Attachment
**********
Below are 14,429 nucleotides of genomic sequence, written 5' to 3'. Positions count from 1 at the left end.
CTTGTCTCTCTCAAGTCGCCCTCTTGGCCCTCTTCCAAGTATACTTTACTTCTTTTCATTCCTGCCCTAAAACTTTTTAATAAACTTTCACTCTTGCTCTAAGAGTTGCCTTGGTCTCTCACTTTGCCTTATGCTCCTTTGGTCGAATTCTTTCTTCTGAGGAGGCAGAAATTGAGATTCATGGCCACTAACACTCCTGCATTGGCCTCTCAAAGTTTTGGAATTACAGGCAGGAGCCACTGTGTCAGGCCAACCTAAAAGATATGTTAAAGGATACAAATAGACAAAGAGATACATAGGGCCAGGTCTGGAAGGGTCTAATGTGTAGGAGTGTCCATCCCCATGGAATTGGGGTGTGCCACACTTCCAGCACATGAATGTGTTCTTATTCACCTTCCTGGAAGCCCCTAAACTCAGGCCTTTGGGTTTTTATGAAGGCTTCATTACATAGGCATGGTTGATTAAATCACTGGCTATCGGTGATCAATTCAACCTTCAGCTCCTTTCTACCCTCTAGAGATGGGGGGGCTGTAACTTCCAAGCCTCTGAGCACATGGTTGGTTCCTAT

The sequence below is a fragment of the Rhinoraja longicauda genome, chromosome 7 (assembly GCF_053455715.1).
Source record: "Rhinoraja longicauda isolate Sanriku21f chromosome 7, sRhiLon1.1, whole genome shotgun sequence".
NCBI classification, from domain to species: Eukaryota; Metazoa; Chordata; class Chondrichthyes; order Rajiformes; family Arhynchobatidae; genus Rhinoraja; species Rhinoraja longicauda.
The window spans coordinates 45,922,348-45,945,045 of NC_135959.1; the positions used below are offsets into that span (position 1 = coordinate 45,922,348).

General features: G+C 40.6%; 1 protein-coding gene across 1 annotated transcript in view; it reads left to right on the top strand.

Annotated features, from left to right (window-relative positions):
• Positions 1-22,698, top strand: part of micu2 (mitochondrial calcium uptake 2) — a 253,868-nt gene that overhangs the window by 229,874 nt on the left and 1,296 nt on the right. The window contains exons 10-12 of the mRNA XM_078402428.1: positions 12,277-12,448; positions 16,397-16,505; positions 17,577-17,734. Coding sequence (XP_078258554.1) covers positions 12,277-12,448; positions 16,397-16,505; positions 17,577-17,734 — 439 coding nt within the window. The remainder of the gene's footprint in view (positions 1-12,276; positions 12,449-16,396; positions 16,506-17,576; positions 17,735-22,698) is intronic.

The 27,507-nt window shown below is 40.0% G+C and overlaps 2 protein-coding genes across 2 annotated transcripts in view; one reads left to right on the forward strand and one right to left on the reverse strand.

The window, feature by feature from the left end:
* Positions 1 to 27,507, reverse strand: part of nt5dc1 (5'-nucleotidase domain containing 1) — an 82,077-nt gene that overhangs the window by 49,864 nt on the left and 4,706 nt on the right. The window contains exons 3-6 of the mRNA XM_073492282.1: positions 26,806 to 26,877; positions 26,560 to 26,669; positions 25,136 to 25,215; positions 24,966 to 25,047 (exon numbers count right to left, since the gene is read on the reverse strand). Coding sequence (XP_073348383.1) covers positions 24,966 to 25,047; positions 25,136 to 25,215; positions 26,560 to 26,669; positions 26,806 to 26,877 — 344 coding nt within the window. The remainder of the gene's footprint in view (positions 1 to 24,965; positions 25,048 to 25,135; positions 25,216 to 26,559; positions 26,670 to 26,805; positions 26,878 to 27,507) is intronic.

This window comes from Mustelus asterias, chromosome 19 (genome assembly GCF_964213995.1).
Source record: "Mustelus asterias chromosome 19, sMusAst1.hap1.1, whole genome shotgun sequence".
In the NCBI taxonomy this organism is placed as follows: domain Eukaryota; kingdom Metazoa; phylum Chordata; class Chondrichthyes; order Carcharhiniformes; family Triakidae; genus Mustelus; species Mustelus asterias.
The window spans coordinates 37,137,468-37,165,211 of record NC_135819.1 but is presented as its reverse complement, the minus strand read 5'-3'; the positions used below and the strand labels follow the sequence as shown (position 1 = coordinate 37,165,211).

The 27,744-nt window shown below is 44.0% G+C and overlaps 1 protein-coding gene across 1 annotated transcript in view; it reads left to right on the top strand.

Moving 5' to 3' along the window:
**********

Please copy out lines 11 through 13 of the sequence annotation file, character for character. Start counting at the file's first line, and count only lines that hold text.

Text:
The window, feature by feature from the left end:
* Positions 1 to 27,507, reverse strand: part of nt5dc1 (5'-nucleotidase domain containing 1) — an 82,077-nt gene that overhangs the window by 49,864 nt on the left and 4,706 nt on the right. The window contains exons 3-6 of the mRNA XM_073492282.1: positions 26,806 to 26,877; positions 26,560 to 26,669; positions 25,136 to 25,215; positions 24,966 to 25,047 (exon numbers count right to left, since the gene is read on the reverse strand). Coding sequence (XP_073348383.1) covers positions 24,966 to 25,047; positions 25,136 to 25,215; positions 26,560 to 26,669; positions 26,806 to 26,877 — 344 coding nt within the window. The remainder of the gene's footprint in view (positions 1 to 24,965; positions 25,048 to 25,135; positions 25,216 to 26,559; positions 26,670 to 26,805; positions 26,878 to 27,507) is intronic.

This window comes from Mustelus asterias, chromosome 19 (genome assembly GCF_964213995.1).